You really got to love Nigerians and their creativity.
Nigerians are really creative people. From arts, culture to language, creativity runs in Naija. Nigerians do awesome things like break world records, build cars from local materials, paint amazing things and many others. But sometimes, Nigerians do things that make you go:
Try not to laugh too hard at these English words that Nigerians misuse every day:
Nigerians have taken the concept of paying money in small bits (instalments) to mean Instalmentally. Nigerians would say “paying instalmentally” which is wrong. The correct usage is “pay in instalments”.
Nigerians still haven’t understood the concept that vigils only take place at night. This is why many of us are so fond of saying “night vigil” which is incorrect. Saying “vigil” is enough as the word already implies it takes place at night.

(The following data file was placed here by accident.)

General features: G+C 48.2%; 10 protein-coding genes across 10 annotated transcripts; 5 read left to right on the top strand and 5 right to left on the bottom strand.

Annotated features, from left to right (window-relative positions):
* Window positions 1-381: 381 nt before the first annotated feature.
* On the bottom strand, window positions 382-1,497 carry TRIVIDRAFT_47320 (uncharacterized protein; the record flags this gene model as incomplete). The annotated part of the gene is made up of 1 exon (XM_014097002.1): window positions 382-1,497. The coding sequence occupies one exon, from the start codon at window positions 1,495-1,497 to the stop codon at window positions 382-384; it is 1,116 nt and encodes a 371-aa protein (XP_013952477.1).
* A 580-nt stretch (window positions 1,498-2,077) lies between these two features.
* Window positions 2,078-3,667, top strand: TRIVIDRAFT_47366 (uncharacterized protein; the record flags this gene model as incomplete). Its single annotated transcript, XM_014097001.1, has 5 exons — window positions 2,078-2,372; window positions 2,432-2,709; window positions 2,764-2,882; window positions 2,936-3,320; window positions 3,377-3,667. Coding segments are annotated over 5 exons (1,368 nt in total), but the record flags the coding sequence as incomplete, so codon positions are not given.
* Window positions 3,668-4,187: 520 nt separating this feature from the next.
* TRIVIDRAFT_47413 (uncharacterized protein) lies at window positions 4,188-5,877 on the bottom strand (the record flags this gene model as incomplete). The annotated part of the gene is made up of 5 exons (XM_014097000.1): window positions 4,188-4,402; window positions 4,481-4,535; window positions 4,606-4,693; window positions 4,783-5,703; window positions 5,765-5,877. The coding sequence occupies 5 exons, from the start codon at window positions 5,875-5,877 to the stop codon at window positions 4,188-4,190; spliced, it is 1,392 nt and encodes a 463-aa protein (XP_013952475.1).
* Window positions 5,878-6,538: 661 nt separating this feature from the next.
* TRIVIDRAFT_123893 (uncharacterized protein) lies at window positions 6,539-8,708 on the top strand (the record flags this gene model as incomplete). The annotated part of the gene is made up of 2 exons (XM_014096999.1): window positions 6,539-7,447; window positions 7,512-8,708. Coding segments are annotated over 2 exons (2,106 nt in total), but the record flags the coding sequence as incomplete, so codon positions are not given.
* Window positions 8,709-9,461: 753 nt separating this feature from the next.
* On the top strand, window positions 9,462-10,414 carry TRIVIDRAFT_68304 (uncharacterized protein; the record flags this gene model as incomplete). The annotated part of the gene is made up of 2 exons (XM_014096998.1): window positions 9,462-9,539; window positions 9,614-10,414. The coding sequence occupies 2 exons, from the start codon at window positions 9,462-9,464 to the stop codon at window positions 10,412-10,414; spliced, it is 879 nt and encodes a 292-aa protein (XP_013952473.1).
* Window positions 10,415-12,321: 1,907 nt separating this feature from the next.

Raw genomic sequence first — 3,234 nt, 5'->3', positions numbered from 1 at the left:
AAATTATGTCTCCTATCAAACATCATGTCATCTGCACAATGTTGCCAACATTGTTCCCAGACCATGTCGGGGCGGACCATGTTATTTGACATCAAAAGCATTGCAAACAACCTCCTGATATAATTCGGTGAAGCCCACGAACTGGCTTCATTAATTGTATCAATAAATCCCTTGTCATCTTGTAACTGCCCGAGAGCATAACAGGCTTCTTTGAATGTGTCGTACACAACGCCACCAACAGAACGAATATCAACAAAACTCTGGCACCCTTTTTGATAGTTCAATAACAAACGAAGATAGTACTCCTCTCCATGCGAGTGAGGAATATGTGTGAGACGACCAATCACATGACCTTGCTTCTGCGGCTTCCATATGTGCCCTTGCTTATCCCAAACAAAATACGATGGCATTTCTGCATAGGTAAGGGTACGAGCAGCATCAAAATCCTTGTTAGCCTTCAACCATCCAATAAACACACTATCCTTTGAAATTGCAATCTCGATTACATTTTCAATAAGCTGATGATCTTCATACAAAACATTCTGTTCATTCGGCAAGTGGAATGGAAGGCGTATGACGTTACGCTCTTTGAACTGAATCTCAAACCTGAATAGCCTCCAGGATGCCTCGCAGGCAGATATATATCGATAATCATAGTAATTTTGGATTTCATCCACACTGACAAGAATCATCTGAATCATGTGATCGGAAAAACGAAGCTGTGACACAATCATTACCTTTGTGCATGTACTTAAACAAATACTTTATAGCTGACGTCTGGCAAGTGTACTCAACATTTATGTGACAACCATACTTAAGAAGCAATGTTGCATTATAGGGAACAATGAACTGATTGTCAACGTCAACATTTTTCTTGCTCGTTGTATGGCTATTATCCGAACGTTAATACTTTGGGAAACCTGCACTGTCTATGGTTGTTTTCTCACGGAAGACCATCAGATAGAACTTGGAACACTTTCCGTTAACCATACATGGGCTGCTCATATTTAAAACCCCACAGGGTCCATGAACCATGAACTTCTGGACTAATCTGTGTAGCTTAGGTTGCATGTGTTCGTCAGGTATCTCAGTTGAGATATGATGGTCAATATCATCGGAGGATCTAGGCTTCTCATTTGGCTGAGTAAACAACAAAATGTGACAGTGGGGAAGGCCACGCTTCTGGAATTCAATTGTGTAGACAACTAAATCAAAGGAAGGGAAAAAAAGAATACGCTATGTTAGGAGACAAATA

Nigerians have turned this word on its head. When you listen to the average Nigerian speaking, you’d hear “cunny” instead of cunning. The word cunny is a euphemism for a female body part but Nigerians use it to mean to cunning.
These are often found on cars. These indicators are used to signal a turn. Nigerians know how to use indicators in their cars but have a weird name for them: Trafficators. Somehow, we merged traffic and indicators to form a new a word.
Somehow, Nigerians didn’t get the memo that it’s called a “wake”. People often say “wake keep” or “wake keeping” to refer to the European custom of watching over a dead body. The correct term is “wake”.
How did we go from plump to plumpy? Nigerians use the word “plumpy” to mean “plump”. Why invent a new word when the original word will do?
Nigerians turned the adjective, Outright, to an adverb by adding the “ly”. Maybe we’re thinking the word “Outright” works like “beautiful” which can take the suffix “ly. PS: it doesn’t. Outrightly is incorrect.